Johannes Paul II i Moses' fotspor på Sinai

Will Promote Dialogue Between Orthodox and Muslims in Egypt

CAIRO, FEB 22 (ZENIT).- The Pope's trip to Egypt from February 24-26 will be brief but intense. This will the first visit of a Roman Pontiff to this country. There, he will be greeted by high government officials and Islamic leaders, as well as leaders of the different Christian Churches.

The Holy Father's primary objective is to fulfill his long awaited dream of going on pilgrimage to the places of Revelation, which he will began "spiritually" today and will continue later in the week when he goes to Mount Sinai, where Moses heard God's voice, where he saw the burning bush, and where the Creator revealed his name: "I am who am." The memory of these events has been carefully preserved at St. Katharine's Monastery in Sinai, attested by 16 centuries of pilgrimages, represented by a fortress of prayer and stone erected at Mount Sinai's base in 330.

John Paul II will arrive at St. Katharine's on Saturday, February 26, on the last stage of his journey to Egypt. At present there are 25 monks living in the Monastery, which is open to visitors for 2 hours every day. One of the places of recollection, not readily accessible to the public, is the Basilica of the Transfiguration. The mosaic of the apse is hidden by a veritable forest of lamps suspended from the ceiling. The walls are covered with icons, some lost in the distance and thus failing to be appreciated. But a bit of patience will enable the visitor to capture the spirit of this singular Church. Built in the 6th century, it features a chapel dedicated to the burning bush, fulfilling one of St. Helen's dreams in 330, on a site ideally suited for a monastic community.

The monks' decision to welcome the Pope has stirred some controversy in the Greek Orthodox Church to which they belong. But they are able to go ahead with their plans, thanks to the historic autonomy this Sinai community enjoys. Thus, this will be the Holy Father's first meeting with the ancient Greek Church.

The Pontiff will be received by Bishop Damianos, Superior of the Monastery. He will be taken to see the well from which Jethro's daughters drew water. In that place Moses defended them, and was rewarded by receiving one of them as his wife. The liturgy of the Word will take place in a grove called the "Garden of Olives." According to tradition, the burning bush was here, which told Moses to take off his sandals. The relics of the martyr Katharine are also kept here. She was a woman from Alexandria tortured for her faith at the beginning of the 4th century, at the time of emperor Maxentius.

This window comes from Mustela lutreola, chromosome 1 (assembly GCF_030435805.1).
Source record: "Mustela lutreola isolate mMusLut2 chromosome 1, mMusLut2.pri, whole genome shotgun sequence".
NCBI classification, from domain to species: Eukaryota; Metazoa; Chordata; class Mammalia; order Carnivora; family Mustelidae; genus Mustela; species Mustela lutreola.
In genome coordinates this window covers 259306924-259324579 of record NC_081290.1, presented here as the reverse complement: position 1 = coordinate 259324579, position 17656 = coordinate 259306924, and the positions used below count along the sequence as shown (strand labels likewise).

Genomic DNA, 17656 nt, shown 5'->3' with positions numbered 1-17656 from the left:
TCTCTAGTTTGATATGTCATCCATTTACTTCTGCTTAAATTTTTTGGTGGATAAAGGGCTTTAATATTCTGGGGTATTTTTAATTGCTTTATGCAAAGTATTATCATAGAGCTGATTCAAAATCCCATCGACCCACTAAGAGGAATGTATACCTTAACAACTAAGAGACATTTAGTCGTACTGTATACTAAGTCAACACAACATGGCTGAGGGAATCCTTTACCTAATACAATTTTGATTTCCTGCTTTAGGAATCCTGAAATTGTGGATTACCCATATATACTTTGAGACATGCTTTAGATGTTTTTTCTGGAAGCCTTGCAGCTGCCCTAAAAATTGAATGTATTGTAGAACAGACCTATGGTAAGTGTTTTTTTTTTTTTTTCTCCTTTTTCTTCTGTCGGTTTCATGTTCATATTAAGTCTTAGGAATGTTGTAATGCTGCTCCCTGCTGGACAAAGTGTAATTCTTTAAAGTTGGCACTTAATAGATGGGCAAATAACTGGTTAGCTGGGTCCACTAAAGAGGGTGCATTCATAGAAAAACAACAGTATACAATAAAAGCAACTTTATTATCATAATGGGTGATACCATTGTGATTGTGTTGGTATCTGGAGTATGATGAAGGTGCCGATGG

John Paul II will pray in St. Katharine's Monastery, and will later make a brief visit to the Monastery's famous library, considered the third best collection of ancient manuscripts, after the Vatican and the Escorial in Spain. This will be followed by an open air prayer service presided by the Pontiff. Hundreds of youths will arrive from Cairo in buses and gather in the Garden of Olives in front of the Monastery for the service.

The Holy Father's pilgrimage to Egypt will begin on February 24. He will arrive in Cairo at 2 p.m., and be greeted at the international airport by president Hosni Mubarak and Coptic Catholic Patriarch Stephanos II Ghattas. At 6 p.m. he will arrive in the heart of Cairo, at Amba Roueiss, the residence of Shenouda III, the highest authority of the Coptic Orthodox Church in Egypt, known as the Pope of Alexandria and Patriarch of the Preaching of St. Mark. He will visit the mortal remains of St. Mark, first Bishop of Alexandria. Formerly, the Evangelist's remains were conserved in Venice, Italy, but they were given to the Coptic Orthodox Church by Pope Paul VI.

Immediately afterwards, John Paul II will visit Imam Sayed Tantawi of Al-Azhar, the highest Sunni authority of the Islamic world. The visit will take place in the Imam's new headquarters, near the University mosque of Al Azhar, in front of the City of the Dead.

After the marathon of meetings, the Pope will retire to the Apostolic Nunciature, in the residential zone of Zamelek, on the Island of Guezira.

The Holy Father's second day in Egypt will begin in the early morning with a Mass for the Catholic community in Cairo's indoor stadium. The Mass, which originally was to be celebrated in the Coptic Catholic Cathedral, was moved to the stadium because the Cathedral only has room for 2,000 persons. The stadium has a capacity for 20,000, but for security reasons, only 15,000 will be able to attend. The Pope will later dine in the Nunciature with Egyptian Patriarchs and Bishops.

At 5:30 p.m. an ecumenical meeting will be held in the Coptic Catholic Cathedral of Notre Dame of Egypt, inaugurated last Christmas. Among others, the celebration will include leaders of all the Christian denominations in the country. Given the restricted number of places in the Church, many Christians will have to remain outside, but it is hoped that Egyptian television, which generally ignores Christian events, will broadcast this historic event live.

Following the Pope's visit to St. Katharine's Monastery, his principal engagement on February 26, he will return to Cairo to board his plane at 6 p.m. to return to Rome.

Zenit - The World Seen From Rome

av Webmaster publisert 25.02.2000, sist endret 25.02.2000 - 00:08